Every winter, I pack on about 15 pounds. I live in Minneapolis, which means that my city may be blanketed in snow from early-November through mid-May, and all that dark, oppressive, endlessly cold weather makes vigorous exercise and light, healthful foods seem about as appealing as major dental work.
But despite the fact that my weight fluctuates year after year, I don’t diet. Despite the fact that I’ve got cellulite and a poochy belly and fairly big hips for my frame, I don’t diet. Despite the fact that I spent my entire adolescence and young adult life actively hating my body and attempting to hide inside my clothing, I don’t diet. Because for one thing, few diets work permanently, with lost weight often regained within a year. And for another, I don’t believe that there is one acceptably beautiful body shape or figure. And finally, I’ve found a far better way to help myself look and feel good than attempting to diet my body into submission: I dress to my figure.
Back in 2006 — after nearly 10 years of sporadic dieting — it finally dawned on me that through all the gains and losses I was maintaining the same basic body shape. Whether I was sporting a slender summer frame or a hibernation-ready winter one, I kept my smallish waist, prominent hips and butt, and B-cup boobs. I was still me, no matter how much or little I weighed. And instead of continuing to don oversized duds that hid everything about my figure, I began to note which cuts of clothing suited my curvy little bod. I sought out garments and accessories that drew the eye to my lovely waist, my shapely shoulders, my delicate ankles. I slowly began accumulating flattering, interesting pieces while simultaneously ditching the dull, curve-disguising ones.
And you know what? Once I’d honed in on a look that truly suited my taste and figure, I felt better about my body than ever before. Even when I’d whittled myself down to a size six, I’d still felt unwieldy and big, awkward and unwelcome in my own skin. And I maintain it’s because even though I’d lost a bunch of weight, I hadn’t made peace with myself, learned anything about my unique figure, or spent any time puzzling about how to love my body regardless of its size. Once I began to examine my figure and view clothes as tools for flattering it, I was able to slowly ease myself into a place of self-acceptance. Through dressing to my figure, I learned that I was a total knockout even if I wasn’t built like a lingerie model. I learned that I felt beautiful when I looked beautiful, and that I could look beautiful by wearing clothing that focused the observing eye on my glorious natural assets.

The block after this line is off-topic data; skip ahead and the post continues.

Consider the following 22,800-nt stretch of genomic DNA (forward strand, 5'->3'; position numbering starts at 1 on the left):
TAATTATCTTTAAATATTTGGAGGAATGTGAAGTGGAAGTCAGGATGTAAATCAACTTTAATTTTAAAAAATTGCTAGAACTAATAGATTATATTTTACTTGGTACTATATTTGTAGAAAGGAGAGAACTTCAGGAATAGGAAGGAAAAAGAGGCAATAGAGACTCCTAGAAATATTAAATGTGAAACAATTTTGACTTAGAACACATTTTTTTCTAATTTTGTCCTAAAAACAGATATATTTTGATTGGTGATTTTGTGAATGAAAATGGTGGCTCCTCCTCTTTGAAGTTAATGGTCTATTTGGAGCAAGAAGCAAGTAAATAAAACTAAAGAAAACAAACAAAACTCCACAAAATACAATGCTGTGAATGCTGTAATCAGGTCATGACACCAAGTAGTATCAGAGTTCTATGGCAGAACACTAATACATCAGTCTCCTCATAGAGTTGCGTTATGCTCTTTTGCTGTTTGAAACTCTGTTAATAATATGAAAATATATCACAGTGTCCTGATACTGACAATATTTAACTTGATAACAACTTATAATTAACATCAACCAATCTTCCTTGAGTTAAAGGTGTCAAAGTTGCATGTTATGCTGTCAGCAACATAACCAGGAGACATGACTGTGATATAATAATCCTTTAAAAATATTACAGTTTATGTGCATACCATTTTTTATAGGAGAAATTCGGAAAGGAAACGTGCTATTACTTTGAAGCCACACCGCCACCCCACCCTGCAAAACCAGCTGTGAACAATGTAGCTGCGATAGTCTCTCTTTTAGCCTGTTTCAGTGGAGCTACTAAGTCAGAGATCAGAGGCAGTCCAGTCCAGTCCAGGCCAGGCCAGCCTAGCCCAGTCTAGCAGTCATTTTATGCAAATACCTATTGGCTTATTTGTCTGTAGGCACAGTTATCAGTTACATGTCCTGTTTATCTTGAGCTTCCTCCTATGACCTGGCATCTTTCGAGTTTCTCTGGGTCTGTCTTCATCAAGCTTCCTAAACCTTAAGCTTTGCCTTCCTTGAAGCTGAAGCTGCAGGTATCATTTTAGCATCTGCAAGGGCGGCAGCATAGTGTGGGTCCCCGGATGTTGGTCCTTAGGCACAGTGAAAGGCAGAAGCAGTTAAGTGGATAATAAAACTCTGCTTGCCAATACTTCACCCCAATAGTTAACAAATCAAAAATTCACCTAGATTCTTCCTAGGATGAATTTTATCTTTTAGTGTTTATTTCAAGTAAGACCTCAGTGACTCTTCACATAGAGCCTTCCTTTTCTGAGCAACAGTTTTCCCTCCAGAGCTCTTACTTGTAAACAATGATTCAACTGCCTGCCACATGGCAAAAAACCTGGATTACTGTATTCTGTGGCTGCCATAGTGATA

And that’s a lesson we all could stand to learn.
Women are taught that our value is contingent upon our beauty, and that the definition of beauty is narrow and doesn’t include us. And so we become trapped into believing that we are fundamentally flawed, inferior, and unworthy because we fail to conform to a nearly-impossible standard. We hate our bodies, and we don’t know how to stop hating our bodies. While it could be argued that teaching women to dress to their figures instead of fighting them — teaching women to utilize clothing to express their creativity and embrace their natural, god-given loveliness — merely feeds that cycle, I believe that there is a connection between looking good and feeling good. I believe that body knowledge gained through explorations of personal style can foster self-love and self-respect. And since changing our bodies to fit arbitrary standards can be frustrating, harmful, and counterproductive, I suggest changing how we present our bodies instead.
Dressing can be a mindless chore, or it can be a daily celebration of all that is wondrous and worthy about our physical forms. Dressing can be a challenge if you struggle to find clothing you love and that loves you back, but it is well worth the effort to study your figure and hunt down garments that compliment and honor it. Because — depending on how you’re wired — dressing might just be your antidote to endless, fruitless, frustrating dieting, proving that altering your body is wholly unnecessary. Proving that you’re gorgeous right now, today, just as you are.
Sally McGraw is a Minneapolis-based blogger, freelance writer, and communications professional who writes the daily style and body image blog Already Pretty.